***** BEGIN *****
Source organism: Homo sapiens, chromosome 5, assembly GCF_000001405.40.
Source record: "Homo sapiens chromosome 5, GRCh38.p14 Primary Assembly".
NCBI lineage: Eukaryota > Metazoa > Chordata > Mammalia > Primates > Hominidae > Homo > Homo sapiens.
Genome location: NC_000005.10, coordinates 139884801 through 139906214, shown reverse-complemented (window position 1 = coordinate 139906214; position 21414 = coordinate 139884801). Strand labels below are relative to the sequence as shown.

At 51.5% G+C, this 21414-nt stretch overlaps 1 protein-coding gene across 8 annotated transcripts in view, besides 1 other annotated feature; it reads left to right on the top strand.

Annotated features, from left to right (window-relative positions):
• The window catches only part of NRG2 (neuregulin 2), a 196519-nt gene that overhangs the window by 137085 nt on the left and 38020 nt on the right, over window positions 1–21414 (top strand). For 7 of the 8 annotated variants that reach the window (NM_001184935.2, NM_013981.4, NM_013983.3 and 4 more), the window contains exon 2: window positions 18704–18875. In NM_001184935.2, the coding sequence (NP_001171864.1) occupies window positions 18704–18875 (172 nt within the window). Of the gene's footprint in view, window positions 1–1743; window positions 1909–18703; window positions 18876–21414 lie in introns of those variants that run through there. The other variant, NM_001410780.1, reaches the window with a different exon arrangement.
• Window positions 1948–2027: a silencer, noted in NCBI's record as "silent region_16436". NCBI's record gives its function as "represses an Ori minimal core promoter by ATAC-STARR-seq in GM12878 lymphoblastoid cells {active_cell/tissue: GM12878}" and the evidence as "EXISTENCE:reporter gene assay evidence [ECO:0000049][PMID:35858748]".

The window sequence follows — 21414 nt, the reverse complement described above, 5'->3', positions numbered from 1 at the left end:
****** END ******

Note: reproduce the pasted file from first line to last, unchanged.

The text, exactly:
Source organism: Homo sapiens, chromosome 5, assembly GCF_000001405.40.
Source record: "Homo sapiens chromosome 5, GRCh38.p14 Primary Assembly".
NCBI lineage: Eukaryota > Metazoa > Chordata > Mammalia > Primates > Hominidae > Homo > Homo sapiens.
Genome location: NC_000005.10, coordinates 139884801 through 139906214, shown reverse-complemented (window position 1 = coordinate 139906214; position 21414 = coordinate 139884801). Strand labels below are relative to the sequence as shown.

At 51.5% G+C, this 21414-nt stretch overlaps 1 protein-coding gene across 8 annotated transcripts in view, besides 1 other annotated feature; it reads left to right on the top strand.

Annotated features, from left to right (window-relative positions):
• The window catches only part of NRG2 (neuregulin 2), a 196519-nt gene that overhangs the window by 137085 nt on the left and 38020 nt on the right, over window positions 1–21414 (top strand). For 7 of the 8 annotated variants that reach the window (NM_001184935.2, NM_013981.4, NM_013983.3 and 4 more), the window contains exon 2: window positions 18704–18875. In NM_001184935.2, the coding sequence (NP_001171864.1) occupies window positions 18704–18875 (172 nt within the window). Of the gene's footprint in view, window positions 1–1743; window positions 1909–18703; window positions 18876–21414 lie in introns of those variants that run through there. The other variant, NM_001410780.1, reaches the window with a different exon arrangement.
• Window positions 1948–2027: a silencer, noted in NCBI's record as "silent region_16436". NCBI's record gives its function as "represses an Ori minimal core promoter by ATAC-STARR-seq in GM12878 lymphoblastoid cells {active_cell/tissue: GM12878}" and the evidence as "EXISTENCE:reporter gene assay evidence [ECO:0000049][PMID:35858748]".

The window sequence follows — 21414 nt, the reverse complement described above, 5'->3', positions numbered from 1 at the left end: